National Necropolis in Thil

Meurthe-et-Moselle

Source : MINDEF/SGA/DMPA-ONACVG

(Meurthe-et-Moselle)

 

Subcamp (Kommando) to the Natzweiler Struthof concentration camp

 

 

 

To discover on site:

- Panel made by Frédérique Neau-Dufour for the necropolis.

- Remembrance path developed by the Thil municipality.

 

Nearby:

The only Natzweiler-Struthof concentration camp on French soil, the site is now open to the public and through the European Centre for Deported Resistance Fighters features the history of all the resistants who rose up against the Nazi occupiers. www.struthof.fr 

 

Located 15 km from Longwy, the national necropolis of Thil is built on the site of the former subcamp (Kommando) of the Natzweiler-Struthof concentration camp. In November 1946, the crypt, built on the crematorium kept in its original condition, was inaugurated. It also contains the ashes of deportees, a model of the camp and objects recalling the deportation. In 1984 the crypt was recognized as a national necropolis.

 

Thil, the subcamp (Kommando) of the Natzweiler-Struthof concentration camp.

 

In August 1943, after the destruction of the secret weapons production site (V1 and V2) in Peenemunde (Germany), the Germans decided to spread out their production plants and to bury them.

 

The former Tiercelet iron ore mine in Thil was chosen as were other sites (Dora, Ebensee) to set up a factory. The Todt organization was in charge of the work which began in late 1943. Forced labourers from a huge variety of backgrounds came to the site. The workers were North Africans, Russians, Ukrainians, Poles, Yugoslavs and Hungarians. They were interned in the Errouville and Morfontaine camps near Thil where they were brought every day by train.

 

In late March 1944, 1,600 Russians and Ukrainians (1,200 men and 400 women) arrived in Errouville. The living conditions were appalling. Numerous deaths were reported. The bodies were either buried or burned in the open air. Unemployed miners in the region as well as requisitioned STO workers provided the additional labour needed.

 

On 1 June 1944, a subcamp of the Natzweiler-Struthof concentration camp was set up. This was an exceptional move for two reasons: while the main Natzweiler-Struthof camp is located in Alsace annexed de facto by the Third Reich, the Thil subcamp was the only one open in occupied France. Twenty men from the Natzweiler KL formed the inmate self-administration team. They were lodged in huts already built by forced labour.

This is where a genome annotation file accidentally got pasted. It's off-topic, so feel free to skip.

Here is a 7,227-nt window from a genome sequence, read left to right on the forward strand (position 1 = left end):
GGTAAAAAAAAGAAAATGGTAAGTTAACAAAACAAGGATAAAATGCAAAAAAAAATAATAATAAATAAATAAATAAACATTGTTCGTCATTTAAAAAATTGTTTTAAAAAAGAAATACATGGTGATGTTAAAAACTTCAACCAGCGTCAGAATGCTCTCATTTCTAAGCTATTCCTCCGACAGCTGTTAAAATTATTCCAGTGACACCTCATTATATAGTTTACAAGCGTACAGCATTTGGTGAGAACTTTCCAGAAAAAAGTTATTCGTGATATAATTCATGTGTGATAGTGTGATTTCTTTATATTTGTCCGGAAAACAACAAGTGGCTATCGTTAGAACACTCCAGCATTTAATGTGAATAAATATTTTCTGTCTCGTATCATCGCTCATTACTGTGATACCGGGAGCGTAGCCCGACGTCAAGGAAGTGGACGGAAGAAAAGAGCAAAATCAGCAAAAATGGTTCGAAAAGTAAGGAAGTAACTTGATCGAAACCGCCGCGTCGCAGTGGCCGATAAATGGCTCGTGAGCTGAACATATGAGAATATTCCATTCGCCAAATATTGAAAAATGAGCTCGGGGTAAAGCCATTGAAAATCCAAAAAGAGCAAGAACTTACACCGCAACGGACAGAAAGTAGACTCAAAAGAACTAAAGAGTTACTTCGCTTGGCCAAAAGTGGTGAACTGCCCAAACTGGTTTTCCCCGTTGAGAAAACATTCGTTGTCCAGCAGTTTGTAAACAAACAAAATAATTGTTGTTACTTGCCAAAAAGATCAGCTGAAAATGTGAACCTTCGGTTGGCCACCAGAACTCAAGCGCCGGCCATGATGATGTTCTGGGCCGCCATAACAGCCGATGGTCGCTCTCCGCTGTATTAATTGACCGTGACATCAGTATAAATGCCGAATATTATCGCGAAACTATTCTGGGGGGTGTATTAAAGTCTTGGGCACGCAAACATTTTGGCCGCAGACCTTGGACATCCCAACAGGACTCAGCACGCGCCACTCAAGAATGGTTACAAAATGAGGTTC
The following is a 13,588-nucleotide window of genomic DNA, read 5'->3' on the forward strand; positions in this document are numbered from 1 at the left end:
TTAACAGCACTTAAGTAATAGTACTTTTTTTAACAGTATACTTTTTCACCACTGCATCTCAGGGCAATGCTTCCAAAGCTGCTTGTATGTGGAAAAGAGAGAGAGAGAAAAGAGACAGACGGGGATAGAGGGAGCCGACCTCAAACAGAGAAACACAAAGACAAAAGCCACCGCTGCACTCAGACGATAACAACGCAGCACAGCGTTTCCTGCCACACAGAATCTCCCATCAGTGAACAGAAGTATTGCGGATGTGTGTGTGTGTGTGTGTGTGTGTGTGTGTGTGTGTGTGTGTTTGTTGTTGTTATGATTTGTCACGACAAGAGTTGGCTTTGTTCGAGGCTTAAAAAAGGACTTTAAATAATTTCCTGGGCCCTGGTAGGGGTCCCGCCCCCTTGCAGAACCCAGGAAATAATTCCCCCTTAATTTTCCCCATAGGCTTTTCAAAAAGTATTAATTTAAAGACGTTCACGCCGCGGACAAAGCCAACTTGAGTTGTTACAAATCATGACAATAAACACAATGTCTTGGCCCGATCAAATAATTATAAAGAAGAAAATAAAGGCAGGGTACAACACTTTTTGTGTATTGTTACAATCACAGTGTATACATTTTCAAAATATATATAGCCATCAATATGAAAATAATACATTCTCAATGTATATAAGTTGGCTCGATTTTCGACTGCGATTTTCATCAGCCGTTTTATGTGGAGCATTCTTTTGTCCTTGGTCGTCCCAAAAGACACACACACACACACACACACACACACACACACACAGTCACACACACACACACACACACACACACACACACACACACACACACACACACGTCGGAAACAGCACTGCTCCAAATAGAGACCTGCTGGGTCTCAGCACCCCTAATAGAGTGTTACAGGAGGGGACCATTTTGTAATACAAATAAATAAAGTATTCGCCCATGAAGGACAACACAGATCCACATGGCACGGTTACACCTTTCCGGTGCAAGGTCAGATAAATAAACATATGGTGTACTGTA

On 20 June 1944, 500 Jews from Auschwitz KL were given responsibility for large exterior and interior development work: earthwork, concreting, transportation and installation of the machines that arrived at Thil station. At the same time, inmates were building new barracks. A crematorium was installed (date unknown) inside the camp. It came from a knackery in Villerupt. It would seem to have been used to burn the bodies of Kommando deportees but also those of Errouville prisoners.

 

A second convoy of Hungarian Jews arrived on July 7 from the Neuengamme KL. Separated from other inmates, they were specifically assigned to machine work. Selected based on specific professional skills, the two convoys of Jewish prisoners mostly comprised metal workers. They were firstly responsible for installation work then for the production of V1 and V2 missiles. Occupying a special position among Thil inmates, they were lodged away from the others and were not evacuated at the same time. They formed a special Kommando called "Minette".

 

The real significance of the production remains unclear, but it seems minor. This decision to transfer a factory to the west with the allied armies approaching was strange: had military events been poorly estimated? It was probable that the cumbersome bureaucracy could not prevent a transfer that had been scheduled for some time.

 

On 1 September 1944, before the advance of allied troops, the Nazis gave the order to evacuate the Natzweiler KL. All the camp kommandos located west of the Rhine were concerned. On the same day, 557 men from the Thil Kommando headed off to Koblenz; on the way, they were diverted to the nearby camp of Kochendorf. The second convoy of 300 specialists left a few days later for the Dora KL.

 

In all, forty deportees died during the brief life of the Thil Kommando.

  • Source : MINDEF/SGA/DMPA-ONACVG

  • Source : MINDEF/SGA/DMPA-ONACVG

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    Thil

    Summary

    Accès :

    Southeast of Longwy; D 26

    Superficie : 2 035 m²
    Nombre de corps : Unknown human remains.
    1939-45 : Unknown human remains.

    Eléments remarquables

    Remarkable items: Crypt ossuary; monuments to deportees from 1939-1945. Unknown human remains.

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    Meurthe-et-Moselle tourisme
    14, rue Louis Majorelle
    54000 Nancy
    03 83 94 51 90 - www.tourisme-meurtheetmoselle.fr

    Historial de la Grande Guerre
    Château de Péronne
    80201 Péronne
    Tél. : 03 22 83 14 18 – www.historial.org